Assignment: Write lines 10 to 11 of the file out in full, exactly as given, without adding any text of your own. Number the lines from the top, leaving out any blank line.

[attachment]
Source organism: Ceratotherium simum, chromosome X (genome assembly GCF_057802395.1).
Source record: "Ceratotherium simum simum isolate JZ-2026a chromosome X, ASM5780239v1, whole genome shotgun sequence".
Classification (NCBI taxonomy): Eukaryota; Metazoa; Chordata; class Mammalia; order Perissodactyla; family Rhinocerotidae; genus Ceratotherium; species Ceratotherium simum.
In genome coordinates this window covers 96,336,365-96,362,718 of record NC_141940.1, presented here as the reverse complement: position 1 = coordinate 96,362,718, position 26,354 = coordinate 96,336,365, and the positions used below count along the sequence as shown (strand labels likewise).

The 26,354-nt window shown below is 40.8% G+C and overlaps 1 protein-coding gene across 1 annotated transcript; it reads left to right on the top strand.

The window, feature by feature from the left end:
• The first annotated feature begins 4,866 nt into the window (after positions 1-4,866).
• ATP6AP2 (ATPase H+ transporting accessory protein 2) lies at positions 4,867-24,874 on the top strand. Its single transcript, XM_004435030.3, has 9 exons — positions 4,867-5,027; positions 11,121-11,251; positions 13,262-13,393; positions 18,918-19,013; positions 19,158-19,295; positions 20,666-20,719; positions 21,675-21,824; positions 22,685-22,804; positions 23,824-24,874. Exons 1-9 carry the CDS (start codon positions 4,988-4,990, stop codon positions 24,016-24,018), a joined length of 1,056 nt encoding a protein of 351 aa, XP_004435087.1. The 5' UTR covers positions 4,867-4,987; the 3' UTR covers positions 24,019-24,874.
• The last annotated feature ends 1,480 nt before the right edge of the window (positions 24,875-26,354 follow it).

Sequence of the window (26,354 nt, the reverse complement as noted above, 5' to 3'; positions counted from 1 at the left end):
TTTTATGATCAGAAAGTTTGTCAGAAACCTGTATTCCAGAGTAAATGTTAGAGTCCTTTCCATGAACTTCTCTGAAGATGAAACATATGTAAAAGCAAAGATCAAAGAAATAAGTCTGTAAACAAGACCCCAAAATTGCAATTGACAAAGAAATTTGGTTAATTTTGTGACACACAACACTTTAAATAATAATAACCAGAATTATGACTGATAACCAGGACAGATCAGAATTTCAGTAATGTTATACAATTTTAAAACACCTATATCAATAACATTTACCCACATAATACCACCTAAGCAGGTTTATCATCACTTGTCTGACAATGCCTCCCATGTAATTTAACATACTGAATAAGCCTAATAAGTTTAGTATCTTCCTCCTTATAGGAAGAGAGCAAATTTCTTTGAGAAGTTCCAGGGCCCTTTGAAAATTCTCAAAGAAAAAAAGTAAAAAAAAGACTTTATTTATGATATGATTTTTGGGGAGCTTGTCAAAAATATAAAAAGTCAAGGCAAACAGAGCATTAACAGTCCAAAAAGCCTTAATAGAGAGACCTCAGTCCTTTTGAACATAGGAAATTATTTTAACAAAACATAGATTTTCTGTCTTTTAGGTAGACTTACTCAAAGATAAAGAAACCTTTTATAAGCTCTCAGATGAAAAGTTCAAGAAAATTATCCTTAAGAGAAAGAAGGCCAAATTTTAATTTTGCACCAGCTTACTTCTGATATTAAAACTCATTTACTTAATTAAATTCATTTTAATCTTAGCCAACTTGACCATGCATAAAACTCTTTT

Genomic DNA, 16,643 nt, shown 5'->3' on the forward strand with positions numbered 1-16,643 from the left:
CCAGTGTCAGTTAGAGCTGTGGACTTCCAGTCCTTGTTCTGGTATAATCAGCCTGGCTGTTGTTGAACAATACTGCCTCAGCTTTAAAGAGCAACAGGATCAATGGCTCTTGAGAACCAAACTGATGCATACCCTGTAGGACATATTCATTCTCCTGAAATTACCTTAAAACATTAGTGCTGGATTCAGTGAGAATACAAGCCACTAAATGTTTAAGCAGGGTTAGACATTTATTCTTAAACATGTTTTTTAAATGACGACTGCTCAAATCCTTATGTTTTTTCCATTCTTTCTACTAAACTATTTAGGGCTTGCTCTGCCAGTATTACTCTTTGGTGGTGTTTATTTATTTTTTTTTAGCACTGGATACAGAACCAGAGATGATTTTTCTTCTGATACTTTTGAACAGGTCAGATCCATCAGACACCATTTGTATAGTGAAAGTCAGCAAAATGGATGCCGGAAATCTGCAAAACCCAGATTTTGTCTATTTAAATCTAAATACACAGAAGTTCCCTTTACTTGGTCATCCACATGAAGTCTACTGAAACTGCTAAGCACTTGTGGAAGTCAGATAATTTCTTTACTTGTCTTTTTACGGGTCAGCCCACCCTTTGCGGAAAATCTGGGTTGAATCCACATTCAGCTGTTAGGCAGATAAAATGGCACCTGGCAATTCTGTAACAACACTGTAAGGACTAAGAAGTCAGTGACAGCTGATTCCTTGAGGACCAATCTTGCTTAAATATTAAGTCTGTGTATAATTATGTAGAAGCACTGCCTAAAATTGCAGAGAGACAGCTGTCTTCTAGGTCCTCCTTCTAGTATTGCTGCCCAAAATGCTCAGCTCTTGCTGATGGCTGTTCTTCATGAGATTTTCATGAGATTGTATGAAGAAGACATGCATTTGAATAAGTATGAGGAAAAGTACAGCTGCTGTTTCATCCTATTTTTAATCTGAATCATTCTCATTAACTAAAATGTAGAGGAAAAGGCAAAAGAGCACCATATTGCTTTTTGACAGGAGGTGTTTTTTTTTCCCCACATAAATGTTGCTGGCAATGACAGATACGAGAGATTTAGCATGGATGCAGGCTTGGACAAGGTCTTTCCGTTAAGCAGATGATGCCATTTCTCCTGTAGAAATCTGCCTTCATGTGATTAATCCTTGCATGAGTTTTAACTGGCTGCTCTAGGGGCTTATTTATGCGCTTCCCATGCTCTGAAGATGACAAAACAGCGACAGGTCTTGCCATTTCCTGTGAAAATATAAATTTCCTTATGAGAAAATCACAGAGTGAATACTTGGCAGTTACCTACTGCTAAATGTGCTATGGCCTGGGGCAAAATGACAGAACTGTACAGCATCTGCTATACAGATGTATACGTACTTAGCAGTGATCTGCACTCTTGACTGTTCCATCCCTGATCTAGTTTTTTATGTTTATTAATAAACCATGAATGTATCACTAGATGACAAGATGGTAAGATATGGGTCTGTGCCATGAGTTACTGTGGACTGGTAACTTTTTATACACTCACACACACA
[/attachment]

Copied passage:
Sequence of the window (26,354 nt, the reverse complement as noted above, 5' to 3'; positions counted from 1 at the left end):
TTTTATGATCAGAAAGTTTGTCAGAAACCTGTATTCCAGAGTAAATGTTAGAGTCCTTTCCATGAACTTCTCTGAAGATGAAACATATGTAAAAGCAAAGATCAAAGAAATAAGTCTGTAAACAAGACCCCAAAATTGCAATTGACAAAGAAATTTGGTTAATTTTGTGACACACAACACTTTAAATAATAATAACCAGAATTATGACTGATAACCAGGACAGATCAGAATTTCAGTAATGTTATACAATTTTAAAACACCTATATCAATAACATTTACCCACATAATACCACCTAAGCAGGTTTATCATCACTTGTCTGACAATGCCTCCCATGTAATTTAACATACTGAATAAGCCTAATAAGTTTAGTATCTTCCTCCTTATAGGAAGAGAGCAAATTTCTTTGAGAAGTTCCAGGGCCCTTTGAAAATTCTCAAAGAAAAAAAGTAAAAAAAAGACTTTATTTATGATATGATTTTTGGGGAGCTTGTCAAAAATATAAAAAGTCAAGGCAAACAGAGCATTAACAGTCCAAAAAGCCTTAATAGAGAGACCTCAGTCCTTTTGAACATAGGAAATTATTTTAACAAAACATAGATTTTCTGTCTTTTAGGTAGACTTACTCAAAGATAAAGAAACCTTTTATAAGCTCTCAGATGAAAAGTTCAAGAAAATTATCCTTAAGAGAAAGAAGGCCAAATTTTAATTTTGCACCAGCTTACTTCTGATATTAAAACTCATTTACTTAATTAAATTCATTTTAATCTTAGCCAACTTGACCATGCATAAAACTCTTTT